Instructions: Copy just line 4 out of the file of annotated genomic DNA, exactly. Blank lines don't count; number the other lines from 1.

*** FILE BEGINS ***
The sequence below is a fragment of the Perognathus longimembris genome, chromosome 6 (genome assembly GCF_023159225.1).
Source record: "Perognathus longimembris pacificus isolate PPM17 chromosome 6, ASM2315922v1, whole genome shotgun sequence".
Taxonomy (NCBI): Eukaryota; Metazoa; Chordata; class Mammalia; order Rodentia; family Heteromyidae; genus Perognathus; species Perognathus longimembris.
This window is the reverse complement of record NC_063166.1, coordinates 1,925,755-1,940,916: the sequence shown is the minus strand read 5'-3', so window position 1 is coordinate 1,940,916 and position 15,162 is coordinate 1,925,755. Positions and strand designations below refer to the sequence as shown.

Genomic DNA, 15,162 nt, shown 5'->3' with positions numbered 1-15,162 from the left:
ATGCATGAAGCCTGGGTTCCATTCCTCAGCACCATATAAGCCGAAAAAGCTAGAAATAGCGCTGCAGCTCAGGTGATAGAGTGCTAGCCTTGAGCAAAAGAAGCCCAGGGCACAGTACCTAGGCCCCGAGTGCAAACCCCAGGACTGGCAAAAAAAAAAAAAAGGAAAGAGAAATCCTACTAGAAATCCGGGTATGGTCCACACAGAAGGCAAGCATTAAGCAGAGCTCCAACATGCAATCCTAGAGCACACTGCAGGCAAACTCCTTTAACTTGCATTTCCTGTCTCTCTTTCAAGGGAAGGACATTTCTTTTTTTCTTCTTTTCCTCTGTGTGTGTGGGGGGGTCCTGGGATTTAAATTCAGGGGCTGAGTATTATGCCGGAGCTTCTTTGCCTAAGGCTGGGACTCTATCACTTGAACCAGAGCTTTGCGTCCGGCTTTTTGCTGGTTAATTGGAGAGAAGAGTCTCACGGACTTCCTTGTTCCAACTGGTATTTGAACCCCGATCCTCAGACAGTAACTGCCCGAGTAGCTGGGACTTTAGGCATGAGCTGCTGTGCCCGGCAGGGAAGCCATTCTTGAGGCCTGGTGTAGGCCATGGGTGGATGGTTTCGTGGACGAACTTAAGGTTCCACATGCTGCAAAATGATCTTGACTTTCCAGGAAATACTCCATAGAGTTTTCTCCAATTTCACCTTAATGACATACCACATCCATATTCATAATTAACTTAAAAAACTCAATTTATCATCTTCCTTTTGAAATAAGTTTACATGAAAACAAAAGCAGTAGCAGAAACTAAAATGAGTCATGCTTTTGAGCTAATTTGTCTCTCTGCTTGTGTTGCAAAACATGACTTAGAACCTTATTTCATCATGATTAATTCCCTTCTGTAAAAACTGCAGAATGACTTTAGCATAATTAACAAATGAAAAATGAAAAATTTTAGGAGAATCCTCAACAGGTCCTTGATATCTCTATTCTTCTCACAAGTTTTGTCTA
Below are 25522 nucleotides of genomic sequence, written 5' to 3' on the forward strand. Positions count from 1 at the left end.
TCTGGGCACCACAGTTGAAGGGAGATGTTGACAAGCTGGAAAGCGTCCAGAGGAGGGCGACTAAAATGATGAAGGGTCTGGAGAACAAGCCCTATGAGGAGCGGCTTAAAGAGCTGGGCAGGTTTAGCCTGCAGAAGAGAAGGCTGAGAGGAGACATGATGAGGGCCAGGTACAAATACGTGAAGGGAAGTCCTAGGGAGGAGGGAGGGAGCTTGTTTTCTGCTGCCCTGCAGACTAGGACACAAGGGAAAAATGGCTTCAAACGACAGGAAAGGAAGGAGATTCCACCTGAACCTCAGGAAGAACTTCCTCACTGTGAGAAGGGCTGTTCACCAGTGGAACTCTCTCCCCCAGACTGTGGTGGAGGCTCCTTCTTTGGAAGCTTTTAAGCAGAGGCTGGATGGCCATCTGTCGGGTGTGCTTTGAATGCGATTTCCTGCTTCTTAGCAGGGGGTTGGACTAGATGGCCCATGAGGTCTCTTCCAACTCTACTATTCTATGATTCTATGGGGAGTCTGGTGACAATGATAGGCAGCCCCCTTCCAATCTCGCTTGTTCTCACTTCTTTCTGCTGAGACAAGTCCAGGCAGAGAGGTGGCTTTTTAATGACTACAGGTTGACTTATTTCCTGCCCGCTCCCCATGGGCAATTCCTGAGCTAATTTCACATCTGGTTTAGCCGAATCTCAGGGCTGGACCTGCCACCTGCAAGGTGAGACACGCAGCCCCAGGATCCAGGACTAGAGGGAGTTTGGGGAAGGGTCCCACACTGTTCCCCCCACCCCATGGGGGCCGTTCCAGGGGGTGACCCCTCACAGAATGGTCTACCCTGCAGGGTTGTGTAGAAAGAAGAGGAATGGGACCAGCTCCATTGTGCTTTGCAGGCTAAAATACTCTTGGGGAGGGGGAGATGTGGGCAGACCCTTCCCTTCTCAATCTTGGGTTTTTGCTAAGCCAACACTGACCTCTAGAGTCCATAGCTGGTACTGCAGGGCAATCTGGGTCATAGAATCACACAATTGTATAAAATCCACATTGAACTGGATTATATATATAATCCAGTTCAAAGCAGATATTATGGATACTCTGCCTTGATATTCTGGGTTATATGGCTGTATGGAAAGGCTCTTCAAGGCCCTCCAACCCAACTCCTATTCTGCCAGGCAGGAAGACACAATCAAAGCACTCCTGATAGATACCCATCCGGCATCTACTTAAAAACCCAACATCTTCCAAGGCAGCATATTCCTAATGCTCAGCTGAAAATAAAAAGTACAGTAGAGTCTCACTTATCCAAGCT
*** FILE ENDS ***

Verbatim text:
This window is the reverse complement of record NC_063166.1, coordinates 1,925,755-1,940,916: the sequence shown is the minus strand read 5'-3', so window position 1 is coordinate 1,940,916 and position 15,162 is coordinate 1,925,755. Positions and strand designations below refer to the sequence as shown.